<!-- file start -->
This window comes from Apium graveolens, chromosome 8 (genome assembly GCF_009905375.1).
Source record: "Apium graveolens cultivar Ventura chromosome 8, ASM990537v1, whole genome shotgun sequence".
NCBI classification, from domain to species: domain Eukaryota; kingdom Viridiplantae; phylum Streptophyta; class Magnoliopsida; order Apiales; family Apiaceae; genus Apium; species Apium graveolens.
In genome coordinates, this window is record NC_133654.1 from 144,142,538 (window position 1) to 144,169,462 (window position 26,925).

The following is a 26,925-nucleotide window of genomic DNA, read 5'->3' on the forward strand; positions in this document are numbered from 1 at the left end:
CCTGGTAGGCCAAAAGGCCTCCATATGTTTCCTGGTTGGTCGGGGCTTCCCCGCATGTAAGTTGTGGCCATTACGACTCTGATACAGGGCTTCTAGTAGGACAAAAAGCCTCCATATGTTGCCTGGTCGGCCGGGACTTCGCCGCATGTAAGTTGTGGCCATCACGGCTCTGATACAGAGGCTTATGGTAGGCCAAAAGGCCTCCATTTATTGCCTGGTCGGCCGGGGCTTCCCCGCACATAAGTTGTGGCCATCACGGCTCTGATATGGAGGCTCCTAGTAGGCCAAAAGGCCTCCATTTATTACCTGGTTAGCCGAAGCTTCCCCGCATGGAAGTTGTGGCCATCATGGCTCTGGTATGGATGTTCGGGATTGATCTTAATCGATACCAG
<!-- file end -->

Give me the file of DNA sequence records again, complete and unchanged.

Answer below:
This window comes from Apium graveolens, chromosome 8 (genome assembly GCF_009905375.1).
Source record: "Apium graveolens cultivar Ventura chromosome 8, ASM990537v1, whole genome shotgun sequence".
NCBI classification, from domain to species: domain Eukaryota; kingdom Viridiplantae; phylum Streptophyta; class Magnoliopsida; order Apiales; family Apiaceae; genus Apium; species Apium graveolens.
In genome coordinates, this window is record NC_133654.1 from 144,142,538 (window position 1) to 144,169,462 (window position 26,925).

The following is a 26,925-nucleotide window of genomic DNA, read 5'->3' on the forward strand; positions in this document are numbered from 1 at the left end:
CCTGGTAGGCCAAAAGGCCTCCATATGTTTCCTGGTTGGTCGGGGCTTCCCCGCATGTAAGTTGTGGCCATTACGACTCTGATACAGGGCTTCTAGTAGGACAAAAAGCCTCCATATGTTGCCTGGTCGGCCGGGACTTCGCCGCATGTAAGTTGTGGCCATCACGGCTCTGATACAGAGGCTTATGGTAGGCCAAAAGGCCTCCATTTATTGCCTGGTCGGCCGGGGCTTCCCCGCACATAAGTTGTGGCCATCACGGCTCTGATATGGAGGCTCCTAGTAGGCCAAAAGGCCTCCATTTATTACCTGGTTAGCCGAAGCTTCCCCGCATGGAAGTTGTGGCCATCATGGCTCTGGTATGGATGTTCGGGATTGATCTTAATCGATACCAG